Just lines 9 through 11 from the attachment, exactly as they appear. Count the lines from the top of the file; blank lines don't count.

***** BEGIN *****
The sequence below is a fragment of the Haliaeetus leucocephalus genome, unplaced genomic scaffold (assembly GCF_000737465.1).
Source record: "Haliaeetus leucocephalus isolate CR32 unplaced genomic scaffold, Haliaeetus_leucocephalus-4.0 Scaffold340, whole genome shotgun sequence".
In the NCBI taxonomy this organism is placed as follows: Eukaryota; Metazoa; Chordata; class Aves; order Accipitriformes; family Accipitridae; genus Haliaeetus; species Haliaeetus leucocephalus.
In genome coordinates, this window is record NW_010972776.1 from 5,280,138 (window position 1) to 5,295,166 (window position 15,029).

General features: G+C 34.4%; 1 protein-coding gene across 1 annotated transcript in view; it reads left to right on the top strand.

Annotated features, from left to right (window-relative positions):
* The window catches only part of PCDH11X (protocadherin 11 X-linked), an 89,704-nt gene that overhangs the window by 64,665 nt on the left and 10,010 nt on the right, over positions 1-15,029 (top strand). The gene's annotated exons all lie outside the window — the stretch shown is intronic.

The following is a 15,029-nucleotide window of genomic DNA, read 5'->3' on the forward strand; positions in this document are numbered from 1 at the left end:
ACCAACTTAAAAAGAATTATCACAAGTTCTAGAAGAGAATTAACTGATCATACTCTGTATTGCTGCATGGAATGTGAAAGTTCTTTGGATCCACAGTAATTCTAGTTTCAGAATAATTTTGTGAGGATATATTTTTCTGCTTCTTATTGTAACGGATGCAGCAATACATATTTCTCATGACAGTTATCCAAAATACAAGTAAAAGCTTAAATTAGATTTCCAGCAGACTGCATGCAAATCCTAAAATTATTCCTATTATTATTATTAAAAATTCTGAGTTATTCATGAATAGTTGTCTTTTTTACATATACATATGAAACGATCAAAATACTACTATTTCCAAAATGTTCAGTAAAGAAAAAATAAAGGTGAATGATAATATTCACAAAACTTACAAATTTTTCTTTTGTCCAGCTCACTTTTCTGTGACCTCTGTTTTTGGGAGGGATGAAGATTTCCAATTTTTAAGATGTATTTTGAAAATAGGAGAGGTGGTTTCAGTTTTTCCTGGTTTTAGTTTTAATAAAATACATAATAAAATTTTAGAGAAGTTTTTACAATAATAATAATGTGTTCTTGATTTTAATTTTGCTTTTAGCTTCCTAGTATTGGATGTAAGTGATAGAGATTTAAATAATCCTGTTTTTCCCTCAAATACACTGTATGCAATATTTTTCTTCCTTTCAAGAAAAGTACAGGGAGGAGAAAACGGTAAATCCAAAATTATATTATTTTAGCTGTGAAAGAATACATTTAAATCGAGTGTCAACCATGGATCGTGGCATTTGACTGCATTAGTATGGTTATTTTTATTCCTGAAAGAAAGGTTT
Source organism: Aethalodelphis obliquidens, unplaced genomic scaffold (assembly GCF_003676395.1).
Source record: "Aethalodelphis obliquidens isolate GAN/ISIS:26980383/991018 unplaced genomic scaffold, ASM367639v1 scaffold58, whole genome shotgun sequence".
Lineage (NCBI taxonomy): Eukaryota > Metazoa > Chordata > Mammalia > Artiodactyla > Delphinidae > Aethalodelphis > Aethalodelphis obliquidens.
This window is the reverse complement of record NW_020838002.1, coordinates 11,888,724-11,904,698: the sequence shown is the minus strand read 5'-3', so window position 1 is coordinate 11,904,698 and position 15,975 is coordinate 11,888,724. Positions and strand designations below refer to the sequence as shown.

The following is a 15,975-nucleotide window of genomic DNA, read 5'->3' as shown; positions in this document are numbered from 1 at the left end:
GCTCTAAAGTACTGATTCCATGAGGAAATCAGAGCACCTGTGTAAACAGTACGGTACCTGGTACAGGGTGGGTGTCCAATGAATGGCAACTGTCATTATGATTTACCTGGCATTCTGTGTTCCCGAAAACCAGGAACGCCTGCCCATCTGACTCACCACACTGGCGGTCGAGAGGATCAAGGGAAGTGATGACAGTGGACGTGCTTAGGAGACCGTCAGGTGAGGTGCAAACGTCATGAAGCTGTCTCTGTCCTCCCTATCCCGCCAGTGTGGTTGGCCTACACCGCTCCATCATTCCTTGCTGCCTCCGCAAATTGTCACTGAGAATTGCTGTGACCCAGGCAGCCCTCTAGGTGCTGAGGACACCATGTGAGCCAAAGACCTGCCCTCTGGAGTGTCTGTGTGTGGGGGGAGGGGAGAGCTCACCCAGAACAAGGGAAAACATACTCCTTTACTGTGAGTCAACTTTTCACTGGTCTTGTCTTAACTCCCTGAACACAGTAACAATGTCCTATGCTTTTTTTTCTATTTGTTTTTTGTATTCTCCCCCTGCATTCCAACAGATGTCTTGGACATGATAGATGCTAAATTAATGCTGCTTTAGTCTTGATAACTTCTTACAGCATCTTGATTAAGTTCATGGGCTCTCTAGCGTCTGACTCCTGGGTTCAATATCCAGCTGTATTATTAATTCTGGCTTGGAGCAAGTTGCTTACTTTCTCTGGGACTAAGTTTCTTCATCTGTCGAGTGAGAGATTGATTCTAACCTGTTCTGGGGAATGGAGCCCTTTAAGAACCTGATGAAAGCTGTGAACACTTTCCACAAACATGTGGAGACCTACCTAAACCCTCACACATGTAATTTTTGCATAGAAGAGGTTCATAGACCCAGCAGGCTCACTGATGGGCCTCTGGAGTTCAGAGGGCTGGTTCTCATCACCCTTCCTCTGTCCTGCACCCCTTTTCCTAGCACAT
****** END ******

ACCAACTTAAAAAGAATTATCACAAGTTCTAGAAGAGAATTAACTGATCATACTCTGTATTGCTGCATGGAATGTGAAAGTTCTTTGGATCCACAGTAATTCTAGTTTCAGAATAATTTTGTGAGGATATATTTTTCTGCTTCTTATTGTAACGGATGCAGCAATACATATTTCTCATGACAGTTATCCAAAATACAAGTAAAAGCTTAAATTAGATTTCCAGCAGACTGCATGCAAATCCTAAAATTATTCCTATTATTATTATTAAAAATTCTGAGTTATTCATGAATAGTTGTCTTTTTTACATATACATATGAAACGATCAAAATACTACTATTTCCAAAATGTTCAGTAAAGAAAAAATAAAGGTGAATGATAATATTCACAAAACTTACAAATTTTTCTTTTGTCCAGCTCACTTTTCTGTGACCTCTGTTTTTGGGAGGGATGAAGATTTCCAATTTTTAAGATGTATTTTGAAAATAGGAGAGGTGGTTTCAGTTTTTCCTGGTTTTAGTTTTAATAAAATACATAATAAAATTTTAGAGAAGTTTTTACAATAATAATAATGTGTTCTTGATTTTAATTTTGCTTTTAGCTTCCTAGTATTGGATGTAAGTGATAGAGATTTAAATAATCCTGTTTTTCCCTCAAATACACTGTATGCAATATTTTTCTTCCTTTCAAGAAAAGTACAGGGAGGAGAAAACGGTAAATCCAAAATTATATTATTTTAGCTGTGAAAGAATACATTTAAATCGAGTGTCAACCATGGATCGTGGCATTTGACTGCATTAGTATGGTTATTTTTATTCCTGAAAGAAAGGTTT
Source organism: Aethalodelphis obliquidens, unplaced genomic scaffold (assembly GCF_003676395.1).
Source record: "Aethalodelphis obliquidens isolate GAN/ISIS:26980383/991018 unplaced genomic scaffold, ASM367639v1 scaffold58, whole genome shotgun sequence".